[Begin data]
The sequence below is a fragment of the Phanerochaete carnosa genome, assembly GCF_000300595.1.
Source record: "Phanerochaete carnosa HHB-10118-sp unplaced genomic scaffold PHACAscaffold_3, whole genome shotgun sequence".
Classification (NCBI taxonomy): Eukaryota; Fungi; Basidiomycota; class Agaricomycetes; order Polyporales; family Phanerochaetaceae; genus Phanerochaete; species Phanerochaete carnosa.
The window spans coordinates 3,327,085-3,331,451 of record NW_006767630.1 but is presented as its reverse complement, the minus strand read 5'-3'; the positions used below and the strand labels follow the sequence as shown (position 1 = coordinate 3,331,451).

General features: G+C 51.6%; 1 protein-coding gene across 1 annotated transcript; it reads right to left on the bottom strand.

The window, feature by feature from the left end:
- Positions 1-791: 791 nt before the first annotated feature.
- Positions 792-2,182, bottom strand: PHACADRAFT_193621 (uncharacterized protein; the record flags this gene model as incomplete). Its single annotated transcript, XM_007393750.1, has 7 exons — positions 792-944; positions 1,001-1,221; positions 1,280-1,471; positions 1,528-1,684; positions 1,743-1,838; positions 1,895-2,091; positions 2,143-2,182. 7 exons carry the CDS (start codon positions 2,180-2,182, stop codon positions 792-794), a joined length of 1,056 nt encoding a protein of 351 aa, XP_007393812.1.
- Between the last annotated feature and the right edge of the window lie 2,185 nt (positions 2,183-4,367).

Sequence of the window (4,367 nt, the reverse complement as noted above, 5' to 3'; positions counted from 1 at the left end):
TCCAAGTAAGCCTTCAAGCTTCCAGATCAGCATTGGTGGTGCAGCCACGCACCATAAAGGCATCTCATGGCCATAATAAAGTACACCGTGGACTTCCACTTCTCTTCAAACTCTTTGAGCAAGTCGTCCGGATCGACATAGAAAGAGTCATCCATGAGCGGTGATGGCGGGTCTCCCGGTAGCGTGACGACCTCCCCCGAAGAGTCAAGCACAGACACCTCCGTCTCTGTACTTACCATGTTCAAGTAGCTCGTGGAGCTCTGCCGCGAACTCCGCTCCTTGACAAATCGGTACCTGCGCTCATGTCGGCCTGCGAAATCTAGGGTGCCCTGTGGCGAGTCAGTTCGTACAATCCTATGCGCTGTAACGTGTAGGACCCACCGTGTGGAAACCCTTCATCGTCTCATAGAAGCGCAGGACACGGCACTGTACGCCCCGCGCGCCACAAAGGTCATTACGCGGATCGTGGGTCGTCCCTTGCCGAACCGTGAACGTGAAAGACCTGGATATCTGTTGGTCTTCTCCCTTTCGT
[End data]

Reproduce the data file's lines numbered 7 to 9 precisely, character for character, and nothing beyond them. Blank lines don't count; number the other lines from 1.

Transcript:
- Positions 1-791: 791 nt before the first annotated feature.
- Positions 792-2,182, bottom strand: PHACADRAFT_193621 (uncharacterized protein; the record flags this gene model as incomplete). Its single annotated transcript, XM_007393750.1, has 7 exons — positions 792-944; positions 1,001-1,221; positions 1,280-1,471; positions 1,528-1,684; positions 1,743-1,838; positions 1,895-2,091; positions 2,143-2,182. 7 exons carry the CDS (start codon positions 2,180-2,182, stop codon positions 792-794), a joined length of 1,056 nt encoding a protein of 351 aa, XP_007393812.1.
- Between the last annotated feature and the right edge of the window lie 2,185 nt (positions 2,183-4,367).